2018-01-11 / Front Page

Local resident fighting to save historic home in Flushing

By Sam Tunningley
810-452-2661 • stunningley@mihomepaper.com

The house set for demolition is located at 7305 Gillette Rd. in Flushing Township. The house set for demolition is located at 7305 Gillette Rd. in Flushing Township. Flushing Township is set to demolish a long-vacant home in the spring using their Community Block Development Grant money, but one local resident is fighting to sway the board in another direction.

Jeremy Schuck, 33, said the house located on Gillette Rd. is unique in its historical significance and architecture. Schuck and his wife Casey bought their own Victorian-style fixer-upper on Stanley Rd. and soon discovered it was listed on the National Register for Historic Places. Jeremy, after conducting extensive research of his own accord at the Flint Public Library and elsewhere, found the property was owned by a James Mears.

The house acquired by the township on December 31 through back taxes was home to George Mears around the same time – James’ brother.

The Mears family were celebrated English settlers in the community, evidenced in their obituaries and the unique architecture of both homes, which Jeremy said were likely built by the brothers due to their background in masonry and close proximity to each other. The family came to Flushing in the 1860s.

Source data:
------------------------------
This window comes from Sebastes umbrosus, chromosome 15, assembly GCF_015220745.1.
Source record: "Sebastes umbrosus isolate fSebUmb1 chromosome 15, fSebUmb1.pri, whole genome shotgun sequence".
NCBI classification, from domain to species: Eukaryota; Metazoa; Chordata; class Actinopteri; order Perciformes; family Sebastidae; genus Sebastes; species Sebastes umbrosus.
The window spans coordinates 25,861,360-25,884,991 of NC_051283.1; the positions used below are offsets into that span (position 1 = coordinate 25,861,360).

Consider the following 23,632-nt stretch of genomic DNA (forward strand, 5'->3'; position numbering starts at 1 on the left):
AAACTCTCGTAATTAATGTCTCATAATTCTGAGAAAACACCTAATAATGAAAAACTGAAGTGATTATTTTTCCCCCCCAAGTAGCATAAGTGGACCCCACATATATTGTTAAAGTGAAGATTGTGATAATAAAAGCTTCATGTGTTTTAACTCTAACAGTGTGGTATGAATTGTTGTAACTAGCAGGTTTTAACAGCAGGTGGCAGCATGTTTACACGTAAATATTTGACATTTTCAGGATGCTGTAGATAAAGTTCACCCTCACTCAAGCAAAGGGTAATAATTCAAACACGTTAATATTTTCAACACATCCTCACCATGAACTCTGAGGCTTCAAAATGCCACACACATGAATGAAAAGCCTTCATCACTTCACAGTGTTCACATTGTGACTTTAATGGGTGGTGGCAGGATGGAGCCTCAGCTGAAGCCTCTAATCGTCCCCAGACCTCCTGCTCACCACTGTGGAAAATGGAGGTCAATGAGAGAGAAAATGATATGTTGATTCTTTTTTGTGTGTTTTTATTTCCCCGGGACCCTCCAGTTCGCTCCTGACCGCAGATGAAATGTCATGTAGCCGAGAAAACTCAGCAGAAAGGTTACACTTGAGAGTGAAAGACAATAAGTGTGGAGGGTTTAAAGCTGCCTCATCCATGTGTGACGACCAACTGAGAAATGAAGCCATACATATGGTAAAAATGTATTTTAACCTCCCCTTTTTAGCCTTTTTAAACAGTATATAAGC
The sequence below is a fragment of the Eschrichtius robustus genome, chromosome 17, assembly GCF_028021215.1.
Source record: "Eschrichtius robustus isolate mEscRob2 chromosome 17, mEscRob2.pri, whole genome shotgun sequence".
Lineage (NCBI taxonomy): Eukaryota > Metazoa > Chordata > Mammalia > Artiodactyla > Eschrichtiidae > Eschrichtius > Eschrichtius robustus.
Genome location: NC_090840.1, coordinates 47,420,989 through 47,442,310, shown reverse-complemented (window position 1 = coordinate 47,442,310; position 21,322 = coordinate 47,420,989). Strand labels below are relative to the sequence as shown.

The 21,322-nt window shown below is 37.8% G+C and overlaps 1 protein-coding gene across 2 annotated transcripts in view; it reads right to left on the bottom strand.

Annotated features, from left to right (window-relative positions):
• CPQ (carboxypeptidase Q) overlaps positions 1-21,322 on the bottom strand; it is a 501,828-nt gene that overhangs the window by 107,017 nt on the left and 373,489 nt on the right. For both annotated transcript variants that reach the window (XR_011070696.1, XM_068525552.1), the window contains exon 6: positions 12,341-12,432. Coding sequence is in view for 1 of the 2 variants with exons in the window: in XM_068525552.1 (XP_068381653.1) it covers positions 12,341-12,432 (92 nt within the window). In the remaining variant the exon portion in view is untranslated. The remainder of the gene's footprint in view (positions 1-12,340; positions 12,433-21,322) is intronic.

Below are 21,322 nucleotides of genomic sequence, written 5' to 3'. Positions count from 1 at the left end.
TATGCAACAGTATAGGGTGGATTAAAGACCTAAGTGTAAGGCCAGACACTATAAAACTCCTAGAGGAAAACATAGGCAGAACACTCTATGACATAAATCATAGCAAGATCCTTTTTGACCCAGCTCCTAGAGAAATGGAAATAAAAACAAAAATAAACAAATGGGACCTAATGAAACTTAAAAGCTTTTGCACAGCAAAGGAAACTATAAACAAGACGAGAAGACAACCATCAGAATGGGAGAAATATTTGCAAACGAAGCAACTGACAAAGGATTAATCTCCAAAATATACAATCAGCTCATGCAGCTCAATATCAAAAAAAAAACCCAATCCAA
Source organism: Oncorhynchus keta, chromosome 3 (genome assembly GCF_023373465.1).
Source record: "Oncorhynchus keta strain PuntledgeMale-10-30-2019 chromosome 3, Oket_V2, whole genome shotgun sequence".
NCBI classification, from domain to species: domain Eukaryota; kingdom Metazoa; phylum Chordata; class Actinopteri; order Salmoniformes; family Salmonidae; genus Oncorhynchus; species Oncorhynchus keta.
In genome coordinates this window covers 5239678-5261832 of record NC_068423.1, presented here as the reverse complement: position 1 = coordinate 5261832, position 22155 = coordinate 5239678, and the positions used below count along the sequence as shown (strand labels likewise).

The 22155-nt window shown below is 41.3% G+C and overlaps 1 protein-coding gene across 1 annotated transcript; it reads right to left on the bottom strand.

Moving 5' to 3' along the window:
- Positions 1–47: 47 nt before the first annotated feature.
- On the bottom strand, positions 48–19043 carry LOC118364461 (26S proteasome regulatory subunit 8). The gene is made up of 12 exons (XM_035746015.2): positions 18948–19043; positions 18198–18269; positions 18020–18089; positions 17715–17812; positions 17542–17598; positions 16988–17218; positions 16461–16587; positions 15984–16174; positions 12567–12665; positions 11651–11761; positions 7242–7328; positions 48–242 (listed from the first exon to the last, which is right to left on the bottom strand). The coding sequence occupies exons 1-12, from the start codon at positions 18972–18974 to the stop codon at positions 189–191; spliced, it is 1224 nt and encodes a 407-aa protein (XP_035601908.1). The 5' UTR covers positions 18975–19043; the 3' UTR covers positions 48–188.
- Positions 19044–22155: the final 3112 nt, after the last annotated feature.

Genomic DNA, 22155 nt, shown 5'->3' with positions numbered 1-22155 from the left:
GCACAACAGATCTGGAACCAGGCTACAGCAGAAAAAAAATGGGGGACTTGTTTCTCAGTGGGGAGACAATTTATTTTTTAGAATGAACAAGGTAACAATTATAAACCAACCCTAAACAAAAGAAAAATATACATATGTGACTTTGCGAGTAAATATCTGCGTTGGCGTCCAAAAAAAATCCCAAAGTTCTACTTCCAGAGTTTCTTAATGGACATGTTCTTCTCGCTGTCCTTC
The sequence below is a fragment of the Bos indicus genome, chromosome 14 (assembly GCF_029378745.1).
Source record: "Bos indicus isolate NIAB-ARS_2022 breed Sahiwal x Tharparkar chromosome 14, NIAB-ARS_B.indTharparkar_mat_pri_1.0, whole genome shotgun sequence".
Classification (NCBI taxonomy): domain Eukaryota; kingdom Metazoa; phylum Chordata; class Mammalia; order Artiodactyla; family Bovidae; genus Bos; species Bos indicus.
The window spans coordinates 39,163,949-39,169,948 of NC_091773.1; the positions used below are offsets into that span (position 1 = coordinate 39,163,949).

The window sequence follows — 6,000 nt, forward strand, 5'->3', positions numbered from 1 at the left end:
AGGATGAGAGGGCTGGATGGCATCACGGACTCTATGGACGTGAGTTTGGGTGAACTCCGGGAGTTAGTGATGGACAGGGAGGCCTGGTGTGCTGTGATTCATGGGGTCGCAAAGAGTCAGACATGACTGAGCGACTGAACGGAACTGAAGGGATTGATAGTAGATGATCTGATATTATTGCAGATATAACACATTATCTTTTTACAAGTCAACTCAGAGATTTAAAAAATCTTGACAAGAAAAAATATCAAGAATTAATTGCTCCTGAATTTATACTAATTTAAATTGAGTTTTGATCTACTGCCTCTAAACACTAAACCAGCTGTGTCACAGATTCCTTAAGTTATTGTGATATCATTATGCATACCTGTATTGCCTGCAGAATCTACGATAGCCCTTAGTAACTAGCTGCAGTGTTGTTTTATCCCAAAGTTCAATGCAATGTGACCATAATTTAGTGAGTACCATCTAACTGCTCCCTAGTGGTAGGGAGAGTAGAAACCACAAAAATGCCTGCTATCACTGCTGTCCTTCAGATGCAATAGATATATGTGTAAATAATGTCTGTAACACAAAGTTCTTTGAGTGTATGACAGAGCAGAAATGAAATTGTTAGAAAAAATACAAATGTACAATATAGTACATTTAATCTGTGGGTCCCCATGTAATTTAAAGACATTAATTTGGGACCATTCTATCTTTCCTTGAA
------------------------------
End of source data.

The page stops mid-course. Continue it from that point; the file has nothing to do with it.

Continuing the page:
Schuck also deduced the house was built with sandstone from the Flushing River, with material from a stone quarry a short distance away. In the 19th century, sandstone was used most commonly to build churches, such as the still-standing St. Paul’s Episcopal Church in Flint. According to Schuck, the kind of sandstone work on the house is not often seen these days.

Jeremy has been exploring possible avenues to save the house, but he said his inquiries are often met with either indifference from local historical societies or a defeatist outlook from preservationists. He has contacted representatives from the Michigan Historic Preservation Network and Flushing Township Supervisor Frederick Thorsby to discuss the issue.

“It needs a buyer,” said Schuck. “That’s the thing that could save this property.”

Thorsby, he said, has been helpful, and the two have a tentative date scheduled to look inside the house. Still, Thorsby is unsure the property can be saved.

The house sits on 12 acres of land and has a sturdy foundation. Schuck said the biggest issue is a collapsed back kitchen not visible from the roadside. Thorsby said the property has been a recurring point of conversation from the time he signed on as supervisor, and he is open to a legitimate offer to counter the board’s plans.

“One thing is the money,” said Thorsby. “Who is going to pay the money to do it?”

Return to top

Click here for digital edition
2018-01-11 digital edition